The Liberal Democrats, Greens and Plaid Cymru announced on Thursday that they won’t be standing candidates against each other in some seats at the general election. The pact is styled as a “remain alliance”, with the stated aim of maximising the number of anti-Brexit MPs in the next parliament.
Under the agreement the Greens will get a free run in 10 seats, the Lib Dems in 43, and Plaid Cymru in 7.
Announcing the pact yesterday, Jo Swinson said: “I am delighted that this arrangement will help elect more pro-Remain MPs in the next Parliament. In the 43 seats agreed today, as well as hundreds more across the country, it is clear that the Liberal Democrats are the strongest party of Remain. A vote for the Liberal Democrats is a vote to stop Brexit, so that we can invest the £50 billion Remain bonuses in our public services and build a brighter future.”
It’s not surprising that the Liberal Democrats are “delighted”. The “pact” essentially consists of the Lib Dems agreeing to allow Caroline Lucas to retain her Brighton constituency and other Greens to contest several other seats which are totally unwinnable by either Greens or Lib Dems, without Lib Dem opposition. In return, the Greens will not have candidates in a great many more seats where the Lib Dems stand a chance of winning.
Some Remainers, though, have not responded to the news with glee. The majority of the 60 seats being targeted are held by Labour MPs – many of them with strong Remain credentials – and these politicians and their supporters worry that the pact will end up splitting the Remain vote in places where the Conservatives are currently in second place.
Bristol West, for example, is held by Thangam Debbonaire, a Remainer who actually rebelled against the Labour whip so she could vote against triggering Article 50. Even the most ardent revoker could hardly object to her presence in Parliament, and one would imagine they would be clamouring to rally around her. And yet, for the purposes of this pact, she is treated as just as much of a rival to the cause as her Brexiteer Tory opponent.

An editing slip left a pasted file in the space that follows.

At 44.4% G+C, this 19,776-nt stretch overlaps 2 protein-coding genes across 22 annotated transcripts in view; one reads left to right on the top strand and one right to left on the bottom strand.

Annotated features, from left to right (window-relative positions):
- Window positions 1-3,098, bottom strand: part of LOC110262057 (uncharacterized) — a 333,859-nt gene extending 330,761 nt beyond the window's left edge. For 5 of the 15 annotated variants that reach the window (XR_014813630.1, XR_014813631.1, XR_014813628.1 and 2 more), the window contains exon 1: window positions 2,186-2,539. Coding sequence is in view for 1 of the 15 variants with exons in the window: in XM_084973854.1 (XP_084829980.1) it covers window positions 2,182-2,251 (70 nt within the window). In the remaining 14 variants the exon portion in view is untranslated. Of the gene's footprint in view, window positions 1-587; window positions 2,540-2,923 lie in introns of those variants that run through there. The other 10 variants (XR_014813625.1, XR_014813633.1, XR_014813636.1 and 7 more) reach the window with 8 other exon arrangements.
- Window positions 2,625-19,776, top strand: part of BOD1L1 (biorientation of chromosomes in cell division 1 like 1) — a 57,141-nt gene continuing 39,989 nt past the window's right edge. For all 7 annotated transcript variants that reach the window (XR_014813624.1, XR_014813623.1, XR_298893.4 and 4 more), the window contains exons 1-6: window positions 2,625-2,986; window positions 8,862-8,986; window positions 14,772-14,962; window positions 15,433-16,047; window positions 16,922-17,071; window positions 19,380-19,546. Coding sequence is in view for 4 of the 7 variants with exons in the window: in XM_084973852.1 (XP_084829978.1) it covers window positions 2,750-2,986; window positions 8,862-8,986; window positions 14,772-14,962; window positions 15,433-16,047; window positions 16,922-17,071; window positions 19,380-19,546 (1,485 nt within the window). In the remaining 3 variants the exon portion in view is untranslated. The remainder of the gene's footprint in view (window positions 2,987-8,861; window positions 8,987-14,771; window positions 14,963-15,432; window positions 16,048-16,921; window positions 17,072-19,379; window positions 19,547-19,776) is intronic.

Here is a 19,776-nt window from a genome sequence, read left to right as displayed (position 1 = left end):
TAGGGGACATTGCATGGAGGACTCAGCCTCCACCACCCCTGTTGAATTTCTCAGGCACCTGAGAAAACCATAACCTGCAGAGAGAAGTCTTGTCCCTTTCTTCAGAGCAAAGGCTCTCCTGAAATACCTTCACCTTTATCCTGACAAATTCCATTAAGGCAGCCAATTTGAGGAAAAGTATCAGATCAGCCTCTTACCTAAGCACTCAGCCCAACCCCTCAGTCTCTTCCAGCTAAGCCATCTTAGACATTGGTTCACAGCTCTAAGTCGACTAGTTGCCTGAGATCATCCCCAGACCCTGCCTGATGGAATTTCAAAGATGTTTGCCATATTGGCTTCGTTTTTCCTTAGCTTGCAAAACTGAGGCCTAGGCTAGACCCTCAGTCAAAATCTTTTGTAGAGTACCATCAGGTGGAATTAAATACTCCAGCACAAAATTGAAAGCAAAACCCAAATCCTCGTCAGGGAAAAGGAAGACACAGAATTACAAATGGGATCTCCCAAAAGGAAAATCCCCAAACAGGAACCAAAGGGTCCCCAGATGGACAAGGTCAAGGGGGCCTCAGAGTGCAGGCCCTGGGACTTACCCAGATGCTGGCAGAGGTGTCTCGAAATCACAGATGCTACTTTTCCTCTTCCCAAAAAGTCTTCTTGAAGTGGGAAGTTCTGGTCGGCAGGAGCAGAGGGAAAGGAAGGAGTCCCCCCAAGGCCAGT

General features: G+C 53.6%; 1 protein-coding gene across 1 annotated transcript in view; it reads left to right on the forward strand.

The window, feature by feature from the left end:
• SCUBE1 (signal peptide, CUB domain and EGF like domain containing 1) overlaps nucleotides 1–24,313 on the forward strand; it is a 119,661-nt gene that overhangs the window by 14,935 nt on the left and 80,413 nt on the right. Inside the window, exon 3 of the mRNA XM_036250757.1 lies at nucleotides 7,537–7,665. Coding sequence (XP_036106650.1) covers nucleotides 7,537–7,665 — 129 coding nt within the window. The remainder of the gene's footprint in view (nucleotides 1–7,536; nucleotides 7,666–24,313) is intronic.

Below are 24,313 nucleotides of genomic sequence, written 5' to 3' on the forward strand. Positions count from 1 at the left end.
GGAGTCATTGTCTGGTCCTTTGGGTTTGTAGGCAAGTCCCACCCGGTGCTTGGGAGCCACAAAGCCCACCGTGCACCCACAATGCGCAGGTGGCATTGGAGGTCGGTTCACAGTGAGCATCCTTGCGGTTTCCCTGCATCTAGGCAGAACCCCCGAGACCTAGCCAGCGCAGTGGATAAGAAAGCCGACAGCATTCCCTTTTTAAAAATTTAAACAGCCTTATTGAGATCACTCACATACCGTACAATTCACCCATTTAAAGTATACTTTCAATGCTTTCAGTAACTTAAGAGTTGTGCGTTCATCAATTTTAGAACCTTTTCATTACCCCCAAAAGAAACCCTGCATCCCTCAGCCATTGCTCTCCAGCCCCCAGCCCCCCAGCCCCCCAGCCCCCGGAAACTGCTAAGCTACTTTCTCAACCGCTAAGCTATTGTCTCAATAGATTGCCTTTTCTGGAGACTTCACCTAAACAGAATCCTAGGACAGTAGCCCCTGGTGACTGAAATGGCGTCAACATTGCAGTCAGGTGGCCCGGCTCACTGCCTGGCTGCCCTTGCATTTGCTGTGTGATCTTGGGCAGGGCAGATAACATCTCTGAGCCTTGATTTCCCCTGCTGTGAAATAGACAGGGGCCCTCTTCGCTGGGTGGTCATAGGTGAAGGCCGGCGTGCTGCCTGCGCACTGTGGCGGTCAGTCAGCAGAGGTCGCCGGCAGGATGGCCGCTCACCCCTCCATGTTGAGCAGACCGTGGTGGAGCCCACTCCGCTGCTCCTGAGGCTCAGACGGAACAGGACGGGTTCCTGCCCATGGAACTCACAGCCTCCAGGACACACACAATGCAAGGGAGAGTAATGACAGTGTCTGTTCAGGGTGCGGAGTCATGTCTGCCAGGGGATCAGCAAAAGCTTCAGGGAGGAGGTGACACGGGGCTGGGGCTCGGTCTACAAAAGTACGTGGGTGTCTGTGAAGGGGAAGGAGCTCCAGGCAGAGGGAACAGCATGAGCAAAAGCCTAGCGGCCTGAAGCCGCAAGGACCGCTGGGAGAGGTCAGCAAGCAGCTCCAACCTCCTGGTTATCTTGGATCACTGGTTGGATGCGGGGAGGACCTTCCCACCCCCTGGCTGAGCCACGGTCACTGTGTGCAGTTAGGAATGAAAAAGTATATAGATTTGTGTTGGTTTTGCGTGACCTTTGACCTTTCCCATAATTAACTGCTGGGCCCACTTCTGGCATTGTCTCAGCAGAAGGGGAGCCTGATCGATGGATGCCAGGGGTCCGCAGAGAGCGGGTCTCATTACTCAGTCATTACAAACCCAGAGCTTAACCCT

Stroud is another interesting choice: the seat is highly marginal between Labour and the Conservatives, and the Labour MP David Drew is on record as supporting a Final Say referendum. Last time he managed to oust the Conservatives incumbent by just 600 votes. The Greens, who will get a clear run at the seat under the agreement, won just 2.2 per cent in 2017. Of course, Labour will hope that they’ll be able to mop up the 2,000 or so Lib Dem votes and increase their majority – and that’s possible. But there’s also the chance that a chunk of those Lib Dems will move over to the Tories and turn the seat blue. Surely a true Remain Alliance would be unwilling to take that risk?
There a few seats on the list they’ve published where the result is close enough and one of the parties is second and one of the other parties stood last time where this alliance could obviously make a difference. In Cheltenham, for example the Lib Dems are only 2,500 votes behind the Tories. But in the vast majority of the 60 seats, it’s not quite so clear cut.
Given that elections are all about momentum, one can see why Jo Swinson was so keen to strike this deal. The chattering classes were already talking excitedly about a Lib Dem resurgence, and this dramatic sounding pact has only increased that talk.
But if the crusading new Lib Dem leader is serious about “stopping Brexit”, she has made a strategic mistake. Instead of pontificating about the importance of electoral pacts, she should have quietly pulled her candidates out of seats where Labour candidates with serious Remain credentials are under threat from Brexiteer Tories.
Strangely, though, her desire to “put party politics aside” for the good of the country doesn’t seem to stretch quite that far…